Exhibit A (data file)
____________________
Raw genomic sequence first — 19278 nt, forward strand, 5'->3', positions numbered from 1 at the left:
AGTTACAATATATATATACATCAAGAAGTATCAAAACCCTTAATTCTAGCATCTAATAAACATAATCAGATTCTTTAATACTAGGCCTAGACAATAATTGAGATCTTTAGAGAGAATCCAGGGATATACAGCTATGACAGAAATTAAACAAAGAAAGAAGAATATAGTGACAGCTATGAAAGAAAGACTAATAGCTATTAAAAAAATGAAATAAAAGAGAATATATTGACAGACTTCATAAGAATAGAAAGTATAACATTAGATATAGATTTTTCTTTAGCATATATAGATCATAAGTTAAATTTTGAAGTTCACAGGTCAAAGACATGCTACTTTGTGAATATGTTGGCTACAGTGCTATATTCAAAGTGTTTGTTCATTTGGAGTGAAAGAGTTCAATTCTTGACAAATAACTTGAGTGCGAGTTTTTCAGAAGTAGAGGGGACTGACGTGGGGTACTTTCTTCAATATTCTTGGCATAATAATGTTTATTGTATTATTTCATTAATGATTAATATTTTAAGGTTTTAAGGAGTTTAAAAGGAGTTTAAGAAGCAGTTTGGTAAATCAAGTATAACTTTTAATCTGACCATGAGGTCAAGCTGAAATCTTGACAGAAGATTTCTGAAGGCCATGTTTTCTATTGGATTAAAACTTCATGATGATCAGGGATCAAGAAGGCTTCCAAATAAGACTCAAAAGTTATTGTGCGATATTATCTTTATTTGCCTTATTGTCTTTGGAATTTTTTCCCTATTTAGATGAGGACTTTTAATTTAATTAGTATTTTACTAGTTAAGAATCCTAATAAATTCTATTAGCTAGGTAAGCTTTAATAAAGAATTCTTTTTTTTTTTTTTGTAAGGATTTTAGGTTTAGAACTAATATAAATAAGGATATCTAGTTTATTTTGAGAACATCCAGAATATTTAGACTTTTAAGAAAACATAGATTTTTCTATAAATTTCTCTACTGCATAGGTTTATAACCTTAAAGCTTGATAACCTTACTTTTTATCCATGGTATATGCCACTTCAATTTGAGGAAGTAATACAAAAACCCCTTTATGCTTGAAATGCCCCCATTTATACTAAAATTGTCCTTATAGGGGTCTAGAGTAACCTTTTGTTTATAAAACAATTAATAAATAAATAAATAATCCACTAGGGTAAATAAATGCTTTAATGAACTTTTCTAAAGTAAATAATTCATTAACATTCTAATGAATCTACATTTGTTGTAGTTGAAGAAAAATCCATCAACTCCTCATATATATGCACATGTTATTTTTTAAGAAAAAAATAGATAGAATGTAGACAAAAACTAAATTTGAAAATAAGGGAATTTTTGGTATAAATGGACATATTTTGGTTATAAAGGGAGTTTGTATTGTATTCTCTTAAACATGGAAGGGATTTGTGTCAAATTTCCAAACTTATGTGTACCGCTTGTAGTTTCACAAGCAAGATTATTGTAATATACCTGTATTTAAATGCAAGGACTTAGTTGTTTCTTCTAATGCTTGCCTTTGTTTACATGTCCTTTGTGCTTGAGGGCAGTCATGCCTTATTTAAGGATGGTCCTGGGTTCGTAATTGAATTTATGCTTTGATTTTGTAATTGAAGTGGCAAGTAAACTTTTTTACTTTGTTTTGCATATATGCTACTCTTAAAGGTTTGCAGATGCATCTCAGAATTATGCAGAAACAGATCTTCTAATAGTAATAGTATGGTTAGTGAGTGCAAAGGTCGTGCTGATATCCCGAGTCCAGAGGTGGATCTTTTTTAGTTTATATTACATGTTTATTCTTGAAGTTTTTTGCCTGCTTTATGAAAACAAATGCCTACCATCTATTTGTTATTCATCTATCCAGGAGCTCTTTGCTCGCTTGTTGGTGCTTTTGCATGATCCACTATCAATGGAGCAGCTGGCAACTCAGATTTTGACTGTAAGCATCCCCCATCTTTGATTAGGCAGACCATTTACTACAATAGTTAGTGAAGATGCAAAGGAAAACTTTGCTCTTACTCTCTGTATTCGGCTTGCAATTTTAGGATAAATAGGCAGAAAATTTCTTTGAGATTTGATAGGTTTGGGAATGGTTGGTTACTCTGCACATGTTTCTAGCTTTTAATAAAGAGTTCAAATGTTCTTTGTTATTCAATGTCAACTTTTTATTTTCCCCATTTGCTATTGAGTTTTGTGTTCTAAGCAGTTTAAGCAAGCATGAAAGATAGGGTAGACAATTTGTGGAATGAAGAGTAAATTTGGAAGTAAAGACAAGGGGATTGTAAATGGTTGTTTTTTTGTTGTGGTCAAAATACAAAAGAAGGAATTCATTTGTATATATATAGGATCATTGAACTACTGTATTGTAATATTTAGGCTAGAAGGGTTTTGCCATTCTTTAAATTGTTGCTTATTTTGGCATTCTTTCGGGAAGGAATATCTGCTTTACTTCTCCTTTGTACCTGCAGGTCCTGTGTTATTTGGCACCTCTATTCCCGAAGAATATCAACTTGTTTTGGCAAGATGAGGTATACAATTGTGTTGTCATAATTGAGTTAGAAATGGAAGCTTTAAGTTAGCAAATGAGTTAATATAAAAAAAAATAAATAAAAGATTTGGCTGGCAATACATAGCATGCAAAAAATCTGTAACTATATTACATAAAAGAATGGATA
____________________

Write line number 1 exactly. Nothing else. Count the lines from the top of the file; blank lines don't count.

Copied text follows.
Raw genomic sequence first — 19278 nt, forward strand, 5'->3', positions numbered from 1 at the left: